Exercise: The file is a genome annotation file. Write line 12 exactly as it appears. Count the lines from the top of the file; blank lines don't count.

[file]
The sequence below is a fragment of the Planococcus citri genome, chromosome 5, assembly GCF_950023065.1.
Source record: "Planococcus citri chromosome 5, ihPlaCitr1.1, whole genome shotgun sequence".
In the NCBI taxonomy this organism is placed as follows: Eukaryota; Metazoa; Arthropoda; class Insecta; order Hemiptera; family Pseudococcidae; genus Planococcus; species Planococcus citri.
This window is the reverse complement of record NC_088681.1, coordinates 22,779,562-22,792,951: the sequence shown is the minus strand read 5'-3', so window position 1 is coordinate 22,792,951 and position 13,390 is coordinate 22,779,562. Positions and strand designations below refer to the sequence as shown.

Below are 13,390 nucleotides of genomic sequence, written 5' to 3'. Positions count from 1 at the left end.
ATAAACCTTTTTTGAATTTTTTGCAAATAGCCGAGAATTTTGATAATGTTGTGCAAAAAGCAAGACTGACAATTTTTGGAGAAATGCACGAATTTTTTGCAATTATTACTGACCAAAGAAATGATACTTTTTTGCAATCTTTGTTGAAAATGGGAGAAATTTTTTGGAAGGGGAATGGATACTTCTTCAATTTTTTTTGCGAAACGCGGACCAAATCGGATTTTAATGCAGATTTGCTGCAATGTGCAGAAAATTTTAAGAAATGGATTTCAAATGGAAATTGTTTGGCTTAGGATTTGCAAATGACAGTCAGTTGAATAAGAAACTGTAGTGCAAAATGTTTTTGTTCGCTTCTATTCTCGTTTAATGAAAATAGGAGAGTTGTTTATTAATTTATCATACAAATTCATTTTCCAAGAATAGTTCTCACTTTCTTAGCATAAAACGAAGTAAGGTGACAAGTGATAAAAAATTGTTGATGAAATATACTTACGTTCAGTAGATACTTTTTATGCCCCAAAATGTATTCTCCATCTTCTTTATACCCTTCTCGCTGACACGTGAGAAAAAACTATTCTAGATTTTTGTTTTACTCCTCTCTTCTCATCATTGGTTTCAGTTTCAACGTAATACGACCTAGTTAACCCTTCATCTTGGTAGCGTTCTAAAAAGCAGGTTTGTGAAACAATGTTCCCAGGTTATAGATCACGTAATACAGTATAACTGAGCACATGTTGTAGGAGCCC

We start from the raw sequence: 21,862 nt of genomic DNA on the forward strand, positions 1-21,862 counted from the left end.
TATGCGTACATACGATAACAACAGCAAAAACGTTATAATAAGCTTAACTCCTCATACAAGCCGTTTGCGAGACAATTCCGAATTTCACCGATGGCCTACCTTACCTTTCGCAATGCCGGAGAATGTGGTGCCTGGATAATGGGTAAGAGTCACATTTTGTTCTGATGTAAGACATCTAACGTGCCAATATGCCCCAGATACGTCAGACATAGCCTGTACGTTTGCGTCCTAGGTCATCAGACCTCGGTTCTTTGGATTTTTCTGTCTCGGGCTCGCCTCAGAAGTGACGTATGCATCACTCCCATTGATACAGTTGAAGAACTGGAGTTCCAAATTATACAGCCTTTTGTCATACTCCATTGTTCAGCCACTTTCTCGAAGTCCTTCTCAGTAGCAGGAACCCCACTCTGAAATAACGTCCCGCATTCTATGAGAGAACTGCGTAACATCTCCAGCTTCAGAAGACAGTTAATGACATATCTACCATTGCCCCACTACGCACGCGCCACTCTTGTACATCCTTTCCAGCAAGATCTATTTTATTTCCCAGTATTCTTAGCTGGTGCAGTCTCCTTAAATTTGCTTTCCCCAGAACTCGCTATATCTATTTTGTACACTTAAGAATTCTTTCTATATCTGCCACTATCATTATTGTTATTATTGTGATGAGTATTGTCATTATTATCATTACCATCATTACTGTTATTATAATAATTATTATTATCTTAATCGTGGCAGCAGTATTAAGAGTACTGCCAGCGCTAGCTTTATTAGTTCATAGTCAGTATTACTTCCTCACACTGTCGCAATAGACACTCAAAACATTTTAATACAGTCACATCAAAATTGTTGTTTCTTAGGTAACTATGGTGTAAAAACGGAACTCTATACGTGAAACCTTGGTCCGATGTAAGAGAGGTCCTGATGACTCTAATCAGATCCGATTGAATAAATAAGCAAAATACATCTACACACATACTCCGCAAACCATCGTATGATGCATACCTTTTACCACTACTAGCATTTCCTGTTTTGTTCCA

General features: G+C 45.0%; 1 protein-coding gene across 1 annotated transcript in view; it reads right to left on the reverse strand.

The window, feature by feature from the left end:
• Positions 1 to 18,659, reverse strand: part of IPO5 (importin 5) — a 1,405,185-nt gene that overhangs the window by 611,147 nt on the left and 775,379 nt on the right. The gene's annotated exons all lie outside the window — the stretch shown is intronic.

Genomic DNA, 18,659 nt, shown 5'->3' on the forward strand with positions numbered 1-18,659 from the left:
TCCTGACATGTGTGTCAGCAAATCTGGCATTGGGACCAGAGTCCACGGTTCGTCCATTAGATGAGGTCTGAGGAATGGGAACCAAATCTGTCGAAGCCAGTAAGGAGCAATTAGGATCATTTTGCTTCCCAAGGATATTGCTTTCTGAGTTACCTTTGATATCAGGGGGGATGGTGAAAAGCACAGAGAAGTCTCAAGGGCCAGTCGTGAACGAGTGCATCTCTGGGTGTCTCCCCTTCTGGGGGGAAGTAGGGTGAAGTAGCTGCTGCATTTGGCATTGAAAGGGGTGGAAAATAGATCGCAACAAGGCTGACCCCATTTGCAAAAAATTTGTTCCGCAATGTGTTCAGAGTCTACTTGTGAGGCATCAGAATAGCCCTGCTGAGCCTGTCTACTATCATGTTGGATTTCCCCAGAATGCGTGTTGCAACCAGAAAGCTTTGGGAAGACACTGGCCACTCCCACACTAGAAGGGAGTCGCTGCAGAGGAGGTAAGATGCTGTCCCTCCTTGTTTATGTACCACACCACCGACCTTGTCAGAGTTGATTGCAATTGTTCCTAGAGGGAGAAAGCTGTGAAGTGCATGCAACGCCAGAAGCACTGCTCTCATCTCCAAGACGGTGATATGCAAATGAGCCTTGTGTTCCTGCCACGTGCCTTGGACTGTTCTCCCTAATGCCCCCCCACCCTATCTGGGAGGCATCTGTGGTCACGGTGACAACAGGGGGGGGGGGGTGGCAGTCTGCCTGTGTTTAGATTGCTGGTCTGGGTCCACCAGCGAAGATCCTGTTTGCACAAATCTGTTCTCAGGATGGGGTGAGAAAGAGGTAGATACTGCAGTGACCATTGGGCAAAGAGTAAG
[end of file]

Genomic DNA, 18,659 nt, shown 5'->3' on the forward strand with positions numbered 1-18,659 from the left: